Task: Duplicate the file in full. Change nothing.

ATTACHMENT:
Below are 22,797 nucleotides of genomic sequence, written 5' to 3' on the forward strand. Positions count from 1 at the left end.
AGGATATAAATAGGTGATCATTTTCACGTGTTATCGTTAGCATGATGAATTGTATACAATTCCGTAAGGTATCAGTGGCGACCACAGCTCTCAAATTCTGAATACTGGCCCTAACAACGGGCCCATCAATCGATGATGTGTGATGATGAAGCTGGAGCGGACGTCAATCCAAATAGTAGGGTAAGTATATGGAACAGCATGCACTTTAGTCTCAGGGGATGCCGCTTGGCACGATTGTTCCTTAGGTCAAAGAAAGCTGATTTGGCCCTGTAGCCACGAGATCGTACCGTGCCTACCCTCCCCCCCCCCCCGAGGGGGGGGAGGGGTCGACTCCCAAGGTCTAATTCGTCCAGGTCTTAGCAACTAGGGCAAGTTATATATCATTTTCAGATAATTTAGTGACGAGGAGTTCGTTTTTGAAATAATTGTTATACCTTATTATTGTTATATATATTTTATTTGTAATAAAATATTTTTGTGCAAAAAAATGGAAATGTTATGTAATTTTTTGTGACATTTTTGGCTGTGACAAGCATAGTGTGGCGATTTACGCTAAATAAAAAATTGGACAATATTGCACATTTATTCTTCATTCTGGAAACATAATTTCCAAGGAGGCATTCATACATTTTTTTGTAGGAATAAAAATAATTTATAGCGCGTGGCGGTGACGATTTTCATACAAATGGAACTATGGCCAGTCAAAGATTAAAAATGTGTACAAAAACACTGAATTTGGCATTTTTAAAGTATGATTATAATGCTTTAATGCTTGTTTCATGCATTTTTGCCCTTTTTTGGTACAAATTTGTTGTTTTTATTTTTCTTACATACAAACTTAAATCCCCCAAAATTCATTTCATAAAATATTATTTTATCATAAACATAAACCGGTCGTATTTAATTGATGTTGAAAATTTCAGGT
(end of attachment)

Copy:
Below are 22,797 nucleotides of genomic sequence, written 5' to 3' on the forward strand. Positions count from 1 at the left end.
AGGATATAAATAGGTGATCATTTTCACGTGTTATCGTTAGCATGATGAATTGTATACAATTCCGTAAGGTATCAGTGGCGACCACAGCTCTCAAATTCTGAATACTGGCCCTAACAACGGGCCCATCAATCGATGATGTGTGATGATGAAGCTGGAGCGGACGTCAATCCAAATAGTAGGGTAAGTATATGGAACAGCATGCACTTTAGTCTCAGGGGATGCCGCTTGGCACGATTGTTCCTTAGGTCAAAGAAAGCTGATTTGGCCCTGTAGCCACGAGATCGTACCGTGCCTACCCTCCCCCCCCCCCCGAGGGGGGGGAGGGGTCGACTCCCAAGGTCTAATTCGTCCAGGTCTTAGCAACTAGGGCAAGTTATATATCATTTTCAGATAATTTAGTGACGAGGAGTTCGTTTTTGAAATAATTGTTATACCTTATTATTGTTATATATATTTTATTTGTAATAAAATATTTTTGTGCAAAAAAATGGAAATGTTATGTAATTTTTTGTGACATTTTTGGCTGTGACAAGCATAGTGTGGCGATTTACGCTAAATAAAAAATTGGACAATATTGCACATTTATTCTTCATTCTGGAAACATAATTTCCAAGGAGGCATTCATACATTTTTTTGTAGGAATAAAAATAATTTATAGCGCGTGGCGGTGACGATTTTCATACAAATGGAACTATGGCCAGTCAAAGATTAAAAATGTGTACAAAAACACTGAATTTGGCATTTTTAAAGTATGATTATAATGCTTTAATGCTTGTTTCATGCATTTTTGCCCTTTTTTGGTACAAATTTGTTGTTTTTATTTTTCTTACATACAAACTTAAATCCCCCAAAATTCATTTCATAAAATATTATTTTATCATAAACATAAACCGGTCGTATTTAATTGATGTTGAAAATTTCAGGT